Louisville - Thousands of people came together across creeds and nationalities for a Muslim prayer service in remembrance of Muhammad Ali on Thursday, the start of a two-day farewell to the beloved boxing legend and civil rights hero.
Men, women and whole families filled the cavernous Freedom Hall arena in Ali's hometown in Kentucky to pay their respects before the casket of the 20th century's most singular personalities, who died last week at age 74.
The brief ceremony in Louisville launched two days of interfaith tributes, bringing together dignitaries and ordinary fans, honouring a man known for both his tenacity in the ring and his social activism outside of it.
"It was fabulous, seeing all the different nationalities, cultures, races, religions come together, even though it's a very sad situation that he passed, it's very inspirational," said Makeeba Edmund, a city employee, who is Muslim.
Muslim men and women prayed in separate rows, most of the latter with their heads veiled.
One of those paying his respects was Babacar Gaye, a 54-year-old native of Senegal who remembers watching Ali fights at a house in Dakar as a teenager.
"There would be at least 60 people watching it on a small black and white television," Gaye told AFP.
Born Cassius Clay at a time of racial segregation in the American South, the boxer converted to Islam in 1964, changing his name to Muhammad Ali and shocking America.
Thursday's prayer service was held at the site of Ali's last fight in his hometown, where he defeated Willi Besmanoff on November 29, 1961.
The three-time heavyweight world champion died after a decades-long battle with Parkinson's disease.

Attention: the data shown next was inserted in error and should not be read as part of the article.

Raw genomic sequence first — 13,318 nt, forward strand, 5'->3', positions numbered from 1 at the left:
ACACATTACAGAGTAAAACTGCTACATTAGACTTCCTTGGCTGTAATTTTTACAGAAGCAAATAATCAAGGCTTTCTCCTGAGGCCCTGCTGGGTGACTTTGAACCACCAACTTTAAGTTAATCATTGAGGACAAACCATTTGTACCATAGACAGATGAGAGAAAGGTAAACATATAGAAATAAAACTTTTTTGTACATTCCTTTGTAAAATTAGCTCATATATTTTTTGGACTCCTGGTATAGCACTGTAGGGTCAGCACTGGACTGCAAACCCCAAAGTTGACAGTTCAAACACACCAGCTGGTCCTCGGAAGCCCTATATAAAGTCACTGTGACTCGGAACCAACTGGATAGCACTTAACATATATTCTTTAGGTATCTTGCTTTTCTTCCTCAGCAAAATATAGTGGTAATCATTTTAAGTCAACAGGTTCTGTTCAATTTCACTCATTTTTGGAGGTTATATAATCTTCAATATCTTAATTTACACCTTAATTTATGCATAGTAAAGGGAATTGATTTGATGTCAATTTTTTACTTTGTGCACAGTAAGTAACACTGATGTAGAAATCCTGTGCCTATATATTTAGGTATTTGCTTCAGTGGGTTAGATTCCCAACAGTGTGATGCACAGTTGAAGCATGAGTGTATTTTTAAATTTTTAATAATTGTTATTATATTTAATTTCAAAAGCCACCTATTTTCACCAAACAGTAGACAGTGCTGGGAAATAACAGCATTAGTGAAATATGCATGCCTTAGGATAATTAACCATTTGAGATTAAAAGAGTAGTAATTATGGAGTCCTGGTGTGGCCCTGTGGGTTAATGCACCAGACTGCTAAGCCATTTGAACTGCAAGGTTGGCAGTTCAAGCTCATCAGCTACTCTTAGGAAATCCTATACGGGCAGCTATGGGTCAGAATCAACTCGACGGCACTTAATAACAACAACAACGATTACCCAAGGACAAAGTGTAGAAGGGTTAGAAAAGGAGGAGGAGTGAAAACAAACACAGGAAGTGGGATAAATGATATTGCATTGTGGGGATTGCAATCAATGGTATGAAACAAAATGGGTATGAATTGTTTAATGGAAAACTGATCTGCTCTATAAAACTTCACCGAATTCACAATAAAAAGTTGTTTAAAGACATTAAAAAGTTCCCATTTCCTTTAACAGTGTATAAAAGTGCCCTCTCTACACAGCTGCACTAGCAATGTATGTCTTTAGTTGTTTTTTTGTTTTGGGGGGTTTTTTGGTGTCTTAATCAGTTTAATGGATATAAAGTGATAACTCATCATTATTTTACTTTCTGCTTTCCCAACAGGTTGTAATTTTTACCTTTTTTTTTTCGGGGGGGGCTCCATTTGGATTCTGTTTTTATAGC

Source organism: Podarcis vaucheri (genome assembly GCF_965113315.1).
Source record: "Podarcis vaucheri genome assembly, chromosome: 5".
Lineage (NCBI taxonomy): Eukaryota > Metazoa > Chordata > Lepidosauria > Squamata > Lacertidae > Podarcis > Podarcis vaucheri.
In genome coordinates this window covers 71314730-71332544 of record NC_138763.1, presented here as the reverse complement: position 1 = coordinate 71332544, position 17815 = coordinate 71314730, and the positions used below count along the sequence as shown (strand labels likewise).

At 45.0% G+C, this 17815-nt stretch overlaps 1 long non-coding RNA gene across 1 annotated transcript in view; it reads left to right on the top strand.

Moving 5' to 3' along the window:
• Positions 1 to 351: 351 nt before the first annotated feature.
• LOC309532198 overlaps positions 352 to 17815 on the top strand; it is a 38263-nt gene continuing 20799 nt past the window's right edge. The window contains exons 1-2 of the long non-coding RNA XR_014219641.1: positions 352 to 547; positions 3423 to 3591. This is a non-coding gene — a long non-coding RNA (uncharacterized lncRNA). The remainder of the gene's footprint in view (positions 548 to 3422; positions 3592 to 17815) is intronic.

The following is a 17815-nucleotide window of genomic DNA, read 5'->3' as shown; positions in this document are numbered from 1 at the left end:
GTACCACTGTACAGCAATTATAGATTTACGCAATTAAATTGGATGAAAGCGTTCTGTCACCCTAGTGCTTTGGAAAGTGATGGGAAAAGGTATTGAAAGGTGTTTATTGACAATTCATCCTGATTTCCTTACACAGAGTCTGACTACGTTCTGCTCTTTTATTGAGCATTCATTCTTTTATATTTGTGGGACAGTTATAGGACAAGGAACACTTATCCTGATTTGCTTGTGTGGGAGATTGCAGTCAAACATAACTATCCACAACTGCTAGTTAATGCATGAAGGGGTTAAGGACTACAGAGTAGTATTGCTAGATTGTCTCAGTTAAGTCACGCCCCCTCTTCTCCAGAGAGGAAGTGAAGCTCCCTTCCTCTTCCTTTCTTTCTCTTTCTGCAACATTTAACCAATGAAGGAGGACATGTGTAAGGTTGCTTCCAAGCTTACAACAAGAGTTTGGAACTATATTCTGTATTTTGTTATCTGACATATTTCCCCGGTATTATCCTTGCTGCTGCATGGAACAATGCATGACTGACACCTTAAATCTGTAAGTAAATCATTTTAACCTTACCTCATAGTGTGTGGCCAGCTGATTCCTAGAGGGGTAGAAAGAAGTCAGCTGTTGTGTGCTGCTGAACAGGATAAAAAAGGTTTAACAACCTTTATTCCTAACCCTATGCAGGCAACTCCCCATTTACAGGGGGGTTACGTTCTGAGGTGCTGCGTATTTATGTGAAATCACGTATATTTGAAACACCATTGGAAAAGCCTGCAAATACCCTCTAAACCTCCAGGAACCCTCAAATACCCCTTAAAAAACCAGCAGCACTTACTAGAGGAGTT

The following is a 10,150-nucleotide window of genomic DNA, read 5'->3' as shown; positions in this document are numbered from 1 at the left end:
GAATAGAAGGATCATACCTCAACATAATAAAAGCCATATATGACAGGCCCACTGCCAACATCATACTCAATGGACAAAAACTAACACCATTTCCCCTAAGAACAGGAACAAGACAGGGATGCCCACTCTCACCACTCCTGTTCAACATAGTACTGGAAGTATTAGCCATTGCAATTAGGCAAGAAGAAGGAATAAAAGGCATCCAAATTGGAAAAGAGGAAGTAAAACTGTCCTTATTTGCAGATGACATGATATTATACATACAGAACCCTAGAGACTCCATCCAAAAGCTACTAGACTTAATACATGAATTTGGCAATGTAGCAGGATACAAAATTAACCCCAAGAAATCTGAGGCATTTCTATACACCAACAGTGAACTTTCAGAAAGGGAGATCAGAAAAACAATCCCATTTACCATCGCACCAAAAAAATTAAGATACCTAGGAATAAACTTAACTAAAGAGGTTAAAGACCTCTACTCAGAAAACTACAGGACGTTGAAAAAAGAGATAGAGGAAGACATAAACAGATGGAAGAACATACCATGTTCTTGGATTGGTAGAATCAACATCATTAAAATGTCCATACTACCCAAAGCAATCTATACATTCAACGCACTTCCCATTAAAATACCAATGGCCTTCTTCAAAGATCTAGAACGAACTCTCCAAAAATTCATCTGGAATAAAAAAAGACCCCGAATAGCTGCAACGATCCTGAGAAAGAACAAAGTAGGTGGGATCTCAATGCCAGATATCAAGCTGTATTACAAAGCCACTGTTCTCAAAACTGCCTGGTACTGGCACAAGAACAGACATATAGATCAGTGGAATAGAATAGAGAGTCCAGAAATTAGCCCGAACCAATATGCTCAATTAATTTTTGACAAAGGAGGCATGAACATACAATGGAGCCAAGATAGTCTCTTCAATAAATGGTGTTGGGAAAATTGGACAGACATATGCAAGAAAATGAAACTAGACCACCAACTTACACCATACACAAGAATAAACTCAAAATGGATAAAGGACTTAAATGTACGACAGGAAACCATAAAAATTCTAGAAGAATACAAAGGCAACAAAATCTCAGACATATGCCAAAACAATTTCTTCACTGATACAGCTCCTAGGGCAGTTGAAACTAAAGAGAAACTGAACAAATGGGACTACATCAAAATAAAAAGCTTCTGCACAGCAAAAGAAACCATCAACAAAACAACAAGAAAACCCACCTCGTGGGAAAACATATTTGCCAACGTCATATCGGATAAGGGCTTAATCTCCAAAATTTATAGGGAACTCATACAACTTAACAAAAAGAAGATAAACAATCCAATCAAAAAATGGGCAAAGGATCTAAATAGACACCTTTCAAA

"Muhammad Ali has a very, very special significance for the Muslim community," Imam Zaid Shakir, who helped organise the prayer service, said earlier.
"This is about... sending him off in the very best of fashion," said the Muslim cleric, adding that Ali would want his supporters to "honour his memory, live his legacy and love each other."
For millions of Muslims around the world, Ali symbolised the true face of Islam, promoting peace and tolerance.
Semsudin Haseljic comes from a small village in central Bosnia and resettled in Louisville after being injured in the war in 1993. He remembers how the whole community would gather for Ali's fights - typically broadcast at around 4 am - in one of the two houses in the village with a television set.
"We had one of our elders who pretty much knew all of his fights by heart," said the 54-year-old. "At that time there was not much entertainment in the community, so people who gather and ask him: 'Come on, narrate the fights'."
On Friday morning, a funeral procession will wind through the city of 600 000, passing sites that were important to Ali: his childhood home, the Ali Centre, the Centre for African American Heritage - which focuses on the lives of blacks in Kentucky - and, of course, along Muhammad Ali Boulevard before arriving at the cemetery for a private burial.
Actor Will Smith - who earned an Oscar nomination for his portrayal of Ali on the silver screen - and former heavyweight champion Lennox Lewis will be among the pallbearers.
An anonymous individual has pledged to cover the path to the grave with red rose petals.
Friday afternoon, Ali will be honoured at an interfaith memorial service at a large sports arena that will bring together heads of state, VIPs and fans alike.
More than 15 000 people are expected to attend - with free tickets to the memorial service given out in a half-hour and a black market for the coveted tickets sprouting online.
Former president Bill Clinton and comedian Billy Crystal will eulogise Ali, while Turkish President Recep Tayyip Erdogan will be in attendance.
Barack Obama will not be attending the funeral of the man he calls a "personal hero" since it coincides with his daughter Malia's graduation.
But the president Thursday published a video message in which he displayed two mementoes gifted to him by "The Champ" - a book of photographs and a set of gloves - and which have accompanied him through his time in the White House.
"This week we lost an icon," Obama said in the Facebook message. "A person who for African Americans, I think, liberated their minds in recognising that they could be proud of who they were."
"I grew up watching him. I grew up having my identity shaped by what he accomplished," he said.
"The incredible gestures of love and support that he showed me, was one of the great blessings of my life."